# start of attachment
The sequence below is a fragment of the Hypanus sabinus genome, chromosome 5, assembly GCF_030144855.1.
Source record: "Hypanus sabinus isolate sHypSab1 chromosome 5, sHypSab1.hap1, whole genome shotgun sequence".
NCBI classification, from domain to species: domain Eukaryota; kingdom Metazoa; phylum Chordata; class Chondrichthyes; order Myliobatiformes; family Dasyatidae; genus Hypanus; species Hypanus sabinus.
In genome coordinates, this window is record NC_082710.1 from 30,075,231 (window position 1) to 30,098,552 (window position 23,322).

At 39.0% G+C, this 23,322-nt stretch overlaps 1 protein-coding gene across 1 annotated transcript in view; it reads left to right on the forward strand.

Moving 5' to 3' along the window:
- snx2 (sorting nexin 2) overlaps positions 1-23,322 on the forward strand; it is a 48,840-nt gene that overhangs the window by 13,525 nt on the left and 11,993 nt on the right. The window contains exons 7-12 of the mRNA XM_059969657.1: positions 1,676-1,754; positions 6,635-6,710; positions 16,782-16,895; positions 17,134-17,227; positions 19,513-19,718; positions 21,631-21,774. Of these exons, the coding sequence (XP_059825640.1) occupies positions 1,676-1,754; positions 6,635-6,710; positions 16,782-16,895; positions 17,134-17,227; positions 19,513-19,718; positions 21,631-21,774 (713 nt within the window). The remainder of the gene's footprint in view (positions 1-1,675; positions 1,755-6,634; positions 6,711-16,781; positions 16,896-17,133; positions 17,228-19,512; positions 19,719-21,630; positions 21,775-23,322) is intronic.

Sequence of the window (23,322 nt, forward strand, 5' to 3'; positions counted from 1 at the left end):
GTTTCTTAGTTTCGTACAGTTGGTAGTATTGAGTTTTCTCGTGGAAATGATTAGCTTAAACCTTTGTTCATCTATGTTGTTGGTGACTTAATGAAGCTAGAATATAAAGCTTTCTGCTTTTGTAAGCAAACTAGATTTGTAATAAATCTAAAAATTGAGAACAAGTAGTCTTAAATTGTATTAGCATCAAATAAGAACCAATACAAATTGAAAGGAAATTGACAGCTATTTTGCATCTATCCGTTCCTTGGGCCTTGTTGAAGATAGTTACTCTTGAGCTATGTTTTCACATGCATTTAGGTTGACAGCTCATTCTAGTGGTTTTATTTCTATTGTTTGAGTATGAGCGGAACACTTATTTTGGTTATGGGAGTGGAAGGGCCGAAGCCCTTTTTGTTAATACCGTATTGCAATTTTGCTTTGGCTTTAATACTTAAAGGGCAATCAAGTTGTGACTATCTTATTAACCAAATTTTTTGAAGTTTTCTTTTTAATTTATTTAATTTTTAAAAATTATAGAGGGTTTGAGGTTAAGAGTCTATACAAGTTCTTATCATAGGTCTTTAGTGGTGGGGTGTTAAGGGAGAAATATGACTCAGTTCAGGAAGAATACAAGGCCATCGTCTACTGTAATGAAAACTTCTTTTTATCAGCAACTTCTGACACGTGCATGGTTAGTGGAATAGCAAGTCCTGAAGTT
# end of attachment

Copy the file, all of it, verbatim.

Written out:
The sequence below is a fragment of the Hypanus sabinus genome, chromosome 5, assembly GCF_030144855.1.
Source record: "Hypanus sabinus isolate sHypSab1 chromosome 5, sHypSab1.hap1, whole genome shotgun sequence".
NCBI classification, from domain to species: domain Eukaryota; kingdom Metazoa; phylum Chordata; class Chondrichthyes; order Myliobatiformes; family Dasyatidae; genus Hypanus; species Hypanus sabinus.
In genome coordinates, this window is record NC_082710.1 from 30,075,231 (window position 1) to 30,098,552 (window position 23,322).

At 39.0% G+C, this 23,322-nt stretch overlaps 1 protein-coding gene across 1 annotated transcript in view; it reads left to right on the forward strand.

Moving 5' to 3' along the window:
- snx2 (sorting nexin 2) overlaps positions 1-23,322 on the forward strand; it is a 48,840-nt gene that overhangs the window by 13,525 nt on the left and 11,993 nt on the right. The window contains exons 7-12 of the mRNA XM_059969657.1: positions 1,676-1,754; positions 6,635-6,710; positions 16,782-16,895; positions 17,134-17,227; positions 19,513-19,718; positions 21,631-21,774. Of these exons, the coding sequence (XP_059825640.1) occupies positions 1,676-1,754; positions 6,635-6,710; positions 16,782-16,895; positions 17,134-17,227; positions 19,513-19,718; positions 21,631-21,774 (713 nt within the window). The remainder of the gene's footprint in view (positions 1-1,675; positions 1,755-6,634; positions 6,711-16,781; positions 16,896-17,133; positions 17,228-19,512; positions 19,719-21,630; positions 21,775-23,322) is intronic.

Sequence of the window (23,322 nt, forward strand, 5' to 3'; positions counted from 1 at the left end):
GTTTCTTAGTTTCGTACAGTTGGTAGTATTGAGTTTTCTCGTGGAAATGATTAGCTTAAACCTTTGTTCATCTATGTTGTTGGTGACTTAATGAAGCTAGAATATAAAGCTTTCTGCTTTTGTAAGCAAACTAGATTTGTAATAAATCTAAAAATTGAGAACAAGTAGTCTTAAATTGTATTAGCATCAAATAAGAACCAATACAAATTGAAAGGAAATTGACAGCTATTTTGCATCTATCCGTTCCTTGGGCCTTGTTGAAGATAGTTACTCTTGAGCTATGTTTTCACATGCATTTAGGTTGACAGCTCATTCTAGTGGTTTTATTTCTATTGTTTGAGTATGAGCGGAACACTTATTTTGGTTATGGGAGTGGAAGGGCCGAAGCCCTTTTTGTTAATACCGTATTGCAATTTTGCTTTGGCTTTAATACTTAAAGGGCAATCAAGTTGTGACTATCTTATTAACCAAATTTTTTGAAGTTTTCTTTTTAATTTATTTAATTTTTAAAAATTATAGAGGGTTTGAGGTTAAGAGTCTATACAAGTTCTTATCATAGGTCTTTAGTGGTGGGGTGTTAAGGGAGAAATATGACTCAGTTCAGGAAGAATACAAGGCCATCGTCTACTGTAATGAAAACTTCTTTTTATCAGCAACTTCTGACACGTGCATGGTTAGTGGAATAGCAAGTCCTGAAGTT